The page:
Ian Thackeray, managing director of Midcenturykitchens.co.uk, suggested that this can include “eclectic or pop-art interior decorating ideas”, which are set against a muted colour scheme.
Glossy kitchens have had their day, he argued, commenting that subtler tones are being used alongside “clean lines and simple design”.
This is creating an interior that is “somewhat Zen”, the expert continued.
Other “interesting juxtapositions” will be fashionable in the immediate future, he remarked, claiming that people planning to update a traditional kitchen design scheme are going for a “fusion of styles”.
People are mixing “the modern with the old”, such as by using repurposed furnishings within a contemporary kitchen, the representative pointed out.
Sales and marketing director at Mereway Kitchens Graham Jones also highlighted the effectiveness of juxtaposition in kitchen decor.
He recommended mixing “cool and sophisticated” modern neutrals – such as cappuccino or truffle – with “splashes of colour”, suggesting aubergine, lilac and burgundy as some of these tones.
Mid-century kitchens with modern technological innovations are currently a trend, Mr Thackeray stated.
In-Toto Swindon kitchen designer David Moore highlighted connectivity tools as some of the 21st-century devices that are entering food preparation spaces.
Communication services, computers and integrated music are likely to become embedded into kitchen furniture, while refrigerators will be connected to the web, he predicted.
Mr Thackeray noted environmental sustainability and green issues are becoming a factor in interior design, claiming that people are using reclaimed wood or ash, as well as recycling goods in order to reduce the amount of waste that is sent to landfill.
According to Mr Jones, the “latest natural wood veneers” are also fashionable, with some of these hand-painted or stained in contrasting, subtle hues that are “gently complementing”.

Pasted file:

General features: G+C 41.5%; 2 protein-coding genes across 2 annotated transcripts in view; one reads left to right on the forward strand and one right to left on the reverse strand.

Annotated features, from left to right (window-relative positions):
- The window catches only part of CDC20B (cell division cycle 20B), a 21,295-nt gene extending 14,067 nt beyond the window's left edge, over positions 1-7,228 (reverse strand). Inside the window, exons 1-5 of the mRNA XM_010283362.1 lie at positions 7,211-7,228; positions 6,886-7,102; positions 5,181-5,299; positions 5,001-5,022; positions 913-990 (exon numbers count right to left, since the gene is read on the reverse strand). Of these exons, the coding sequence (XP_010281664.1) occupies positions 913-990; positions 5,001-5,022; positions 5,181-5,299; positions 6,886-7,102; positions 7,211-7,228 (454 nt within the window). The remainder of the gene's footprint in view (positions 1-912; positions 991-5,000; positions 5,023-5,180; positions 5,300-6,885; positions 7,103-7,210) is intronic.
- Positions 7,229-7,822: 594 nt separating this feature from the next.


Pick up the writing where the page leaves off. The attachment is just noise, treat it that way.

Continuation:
Using this timber with colour or individually can create contemporary kitchen designs, he declared, stating that the appearance this interior scheme creates is “quintessentially of the moment”.
Bespoke kitchens are also a “new focus for 2013”, Mr Thackeray said, claiming this trend will “last a lifetime”.
Having a custom kitchen design allows homeowners to use a room that interacts with their working and living practices in “just the right way”, the specialist continued, remarking that they enable people to seamlessly move around the area.
These kitchens are “built to last” and can survive for generations, he asserted.
Homeowners looking for bespoke kitchens may wish to have an island in the centre of the room.
Quirke McNamara Consultancy managing director Susan Quirke pointed out that these can create a “social bar space and informal eating area”.
She claimed Brits are increasingly looking for aesthetic value in their kitchens, adding that feature islands can have “curves and organic shapes” that meet this demand.
Lighting can improve the attractiveness of this layout, the representative continued, saying that this can “create features”, as well as “break up the blocky look” that can be seen in this type of modern fitted kitchen.
“Kitchens are becoming as much a piece of art as bespoke furniture pieces or sculpture,” she argued.